Neuroscience aids the understanding of how the quality and nature of our early experiences become encoded within the neural infrastructure of the brain and how its architecture determines the shape of all of our emotional experiences and relationship patterns thereafter. In her book “The Creative Brain” "The Creative Brain" Nancy C. Andreasen puts it like this:
"Neuroscience adds a new dimension: it makes us aware that experiences throughout life change the brain throughout life. We are literally remaking our brains - who we are and how we think, with all our actions, reactions, perceptions, postures, and positions - every minute of the day and every day of the week and every month and year of our entire lives.
During infancy, childhood, adolescence, young adulthood, middle age, and late life we all accumulate a trove of experiences and memories. These shape our minds and brains, and mightily so. We literally become what we have seen, heard, smelled, touched, done, read, and remembered”
The importance of the first three years of life particularly is given primacy by neuroscience. This is when neural networks shape and organise behaviours, emotions, thoughts and sensations which set the blueprint for relating for the remainder of an individual’s life. It is clear that neural pathways are laid down so early in the developing brain that they are difficult to modify. However, owing to neuroscience we now know that modification is in fact not just possible but probable given optimum conditions.
The early interpersonal environment is imprinted in the human brain by shaping the infant’s neural networks and establishing the biochemical structures dedicated to memory, emotion, safety and survival. Later these structures and processes are imprinted for social and intellectual skills, affect regulation and the sense of self. The brain is then sculpted in ways that assist the child in surviving childhood but often become maladaptive later in life. At the heart of affective neuroscience is an appreciation of the interwoven forces of nature and nurture, what goes right and wrong in the developmental unfolding and how to re-establish healthy neural functioning. For the formation of new networks, certain parts of the brain need to be working together. Experiences create and develop these neural networks. It is important for us to understand how the brain is affected by all experiences, but, in particular, experiences of “trauma” which exist on the continuum of ongoing misattunement to severe abuse.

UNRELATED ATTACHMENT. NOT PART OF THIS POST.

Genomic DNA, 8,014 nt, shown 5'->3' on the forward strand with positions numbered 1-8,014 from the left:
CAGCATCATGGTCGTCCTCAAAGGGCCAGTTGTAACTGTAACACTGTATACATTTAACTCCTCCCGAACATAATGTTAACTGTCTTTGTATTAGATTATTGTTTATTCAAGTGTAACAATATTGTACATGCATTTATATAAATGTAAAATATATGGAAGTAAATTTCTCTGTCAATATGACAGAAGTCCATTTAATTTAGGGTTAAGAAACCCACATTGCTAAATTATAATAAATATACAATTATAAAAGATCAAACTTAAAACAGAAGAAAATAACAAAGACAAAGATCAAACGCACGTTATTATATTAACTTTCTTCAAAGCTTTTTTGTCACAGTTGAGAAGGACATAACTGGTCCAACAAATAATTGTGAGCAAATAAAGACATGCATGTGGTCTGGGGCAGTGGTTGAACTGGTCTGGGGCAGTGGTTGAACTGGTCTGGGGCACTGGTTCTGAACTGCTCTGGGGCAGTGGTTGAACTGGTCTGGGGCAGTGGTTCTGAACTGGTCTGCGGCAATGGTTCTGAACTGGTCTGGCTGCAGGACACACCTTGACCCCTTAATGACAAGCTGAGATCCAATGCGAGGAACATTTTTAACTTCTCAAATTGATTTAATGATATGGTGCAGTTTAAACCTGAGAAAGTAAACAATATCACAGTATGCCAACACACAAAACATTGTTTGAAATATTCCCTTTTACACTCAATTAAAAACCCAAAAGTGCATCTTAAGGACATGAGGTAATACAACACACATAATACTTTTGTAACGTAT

Neuroscientists over the last few decades have discovered how trauma and fear affect the brain, especially the impact of experiences on child neurodevelopment. The brain continually changes in response to environmental challenges and because of this the neural architecture of the brain comes to embody the environment that shapes it. The brain adjusts to patterned-repetitive experiences that are understood through our senses. Nurturing environments result in healthy growth, while traumatic experiences result in unhealthy neurodevelopment
The developing brain is experience-driven such that we learn through our experiences, especially in children. These experiences are programmed as memories in the brain, so repeated experiences become “hard-wired.
Children exposed repeatedly to traumatic events do not have the capacity to process experiences in a sophisticated way. Beliefs such as “the world is not safe” are developed in the child’s brain and they may act unconsciously in ways that confirm those core beliefs
Enriched environments which encourage growth and change include the kinds of challenging educational and experiential opportunities that encourage us to learn new skills and expand our knowledge. It is in such an enriched environment that there is neuroplasticity. Neural plasticity refers to the ability of neurons to change the way they are shaped and relate to one another as the brain adapts to the environment through time.